Question: I know I'm not crazy. Back in the '70s, Larry Storch (and, I believe, his old cohort Forrest Tucker) were in a Saturday-morning kid-oriented show that had something to do with outer space. I want to say it ran opposite Bob Denver's Far Out Space Nuts. It would have been around the time of Sid and Marty Krofft's dominance of Saturday-morning programming. Please tell me I haven't completely lost my mind.
Answer: Not in this regard you haven't, David. You're thinking of The Ghost Busters, which ran on CBS for a year beginning in September 1975. On it, Storch and Tucker, best known for their F Troop days together, played a couple of ghost hunters who were teamed with a gorilla named Tracy. It was a live-action show, but spawned an animated version in the late
Well, you certainly can't say nothing happened this week, huh? Caesar, in Egypt, has to deal with boy-king Ptolemy, Cleopatra's brother. ("I think I can handle a small boy and an eunuch," he says when asked if sticking around to "settle things" is a good idea after being presented with Pompey's head as a gift.) Of course he can, and how bad do we want to see him give that annoying little gnat a good slap, kick or series of both? But we get something better — a brilliantly done fight scene when Lucius and Pullo are sent to rescue Cleo from the assassins her little brother hired, followed by a hilarious sex scene and its aftermath when she demands Lucius sleep with her, and he sends Pullo in to do the deed. And it doesn't slow down from there. She manages to look amazing when dumped out of a piece of burlap and onto the floor. And it's clear that Caesar, and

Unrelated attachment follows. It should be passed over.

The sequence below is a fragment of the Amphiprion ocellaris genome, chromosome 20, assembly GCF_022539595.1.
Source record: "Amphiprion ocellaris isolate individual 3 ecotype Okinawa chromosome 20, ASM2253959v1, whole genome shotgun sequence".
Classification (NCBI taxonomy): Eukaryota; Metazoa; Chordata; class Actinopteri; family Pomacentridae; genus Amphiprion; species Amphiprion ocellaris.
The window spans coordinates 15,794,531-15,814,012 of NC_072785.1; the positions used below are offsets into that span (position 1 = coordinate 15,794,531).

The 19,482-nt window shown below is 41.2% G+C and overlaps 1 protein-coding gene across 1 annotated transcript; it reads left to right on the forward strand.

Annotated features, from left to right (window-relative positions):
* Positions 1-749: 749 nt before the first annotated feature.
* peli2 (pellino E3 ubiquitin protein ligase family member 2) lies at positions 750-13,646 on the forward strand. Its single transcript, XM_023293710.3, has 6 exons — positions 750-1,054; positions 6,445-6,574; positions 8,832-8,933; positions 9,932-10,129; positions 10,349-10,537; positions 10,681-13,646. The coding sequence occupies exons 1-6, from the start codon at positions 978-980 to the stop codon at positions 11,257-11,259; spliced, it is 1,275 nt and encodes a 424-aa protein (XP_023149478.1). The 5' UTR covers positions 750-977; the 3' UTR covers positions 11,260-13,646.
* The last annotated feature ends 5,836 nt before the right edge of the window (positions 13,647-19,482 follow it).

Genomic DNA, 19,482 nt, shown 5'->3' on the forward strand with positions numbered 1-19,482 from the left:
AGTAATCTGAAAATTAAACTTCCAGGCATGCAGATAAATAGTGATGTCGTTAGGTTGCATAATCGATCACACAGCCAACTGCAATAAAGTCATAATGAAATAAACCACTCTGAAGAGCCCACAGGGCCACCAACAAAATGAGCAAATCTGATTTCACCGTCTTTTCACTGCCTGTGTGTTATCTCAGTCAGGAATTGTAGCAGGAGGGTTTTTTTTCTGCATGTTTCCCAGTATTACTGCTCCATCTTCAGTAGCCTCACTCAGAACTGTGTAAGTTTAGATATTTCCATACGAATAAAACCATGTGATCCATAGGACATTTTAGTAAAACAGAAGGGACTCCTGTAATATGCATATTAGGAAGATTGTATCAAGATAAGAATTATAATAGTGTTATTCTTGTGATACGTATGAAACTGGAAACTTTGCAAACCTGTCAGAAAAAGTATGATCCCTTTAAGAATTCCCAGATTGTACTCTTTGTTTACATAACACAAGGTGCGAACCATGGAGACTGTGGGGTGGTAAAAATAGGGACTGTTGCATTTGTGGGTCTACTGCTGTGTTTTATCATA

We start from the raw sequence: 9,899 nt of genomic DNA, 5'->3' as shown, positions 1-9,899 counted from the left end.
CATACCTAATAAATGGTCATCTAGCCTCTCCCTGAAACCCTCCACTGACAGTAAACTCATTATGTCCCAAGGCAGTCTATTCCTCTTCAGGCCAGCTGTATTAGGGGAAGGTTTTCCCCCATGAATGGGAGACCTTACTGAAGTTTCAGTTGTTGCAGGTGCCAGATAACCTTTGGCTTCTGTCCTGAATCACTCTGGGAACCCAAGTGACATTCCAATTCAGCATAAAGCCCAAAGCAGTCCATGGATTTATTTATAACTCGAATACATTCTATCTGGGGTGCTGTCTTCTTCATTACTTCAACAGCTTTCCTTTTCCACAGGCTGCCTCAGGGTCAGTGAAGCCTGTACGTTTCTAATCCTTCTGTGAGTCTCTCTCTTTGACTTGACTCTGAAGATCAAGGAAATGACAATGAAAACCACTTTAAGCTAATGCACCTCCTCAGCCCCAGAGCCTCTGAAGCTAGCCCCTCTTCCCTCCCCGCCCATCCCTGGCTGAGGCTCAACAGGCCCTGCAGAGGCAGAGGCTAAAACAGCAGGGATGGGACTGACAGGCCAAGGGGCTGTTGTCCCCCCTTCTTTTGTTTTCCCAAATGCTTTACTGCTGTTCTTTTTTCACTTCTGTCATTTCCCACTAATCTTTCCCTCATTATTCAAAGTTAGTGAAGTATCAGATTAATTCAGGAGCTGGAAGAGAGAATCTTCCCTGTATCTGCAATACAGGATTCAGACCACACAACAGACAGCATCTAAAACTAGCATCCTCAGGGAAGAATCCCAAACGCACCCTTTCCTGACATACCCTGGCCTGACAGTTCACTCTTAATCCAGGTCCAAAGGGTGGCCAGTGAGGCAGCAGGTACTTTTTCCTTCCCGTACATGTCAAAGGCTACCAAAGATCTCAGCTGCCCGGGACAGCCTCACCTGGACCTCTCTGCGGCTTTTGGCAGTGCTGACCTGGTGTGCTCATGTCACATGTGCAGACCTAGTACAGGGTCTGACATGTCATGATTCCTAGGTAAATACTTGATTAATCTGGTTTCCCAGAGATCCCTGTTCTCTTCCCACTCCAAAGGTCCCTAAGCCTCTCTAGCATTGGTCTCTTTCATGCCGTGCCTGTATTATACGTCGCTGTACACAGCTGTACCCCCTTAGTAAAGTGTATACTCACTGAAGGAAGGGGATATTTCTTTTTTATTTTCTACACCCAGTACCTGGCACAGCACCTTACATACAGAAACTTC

It's only one day into the summer Television Critics Association press tour in Beverly Hills, and already we've seen one of the best shows (albeit not on TV) that we're likely to get in the next three weeks of hype and schmooze.
The occasion: a panel late Tuesday afternoon promoting Pioneers of Primetime, a PBS special (airing Nov. 9) about the legendary vaudevillian clowns who first made TV popular. Several gave their final TV interviews for this documentary, including the late Milton Berle, Steve Allen and Red Skelton — who turned down producer Steve Boettcher's interview requests at least half a dozen times before relenting and rewarding him with three and a half hours shortly before he died.
At TCA, this all-star panel of 80-something golden-age talent, which at first glance promised to be an exercise in fawning nostalgia, quickly turned into a rollicking display of classic shtick, as Red Buttons and Carl Reiner me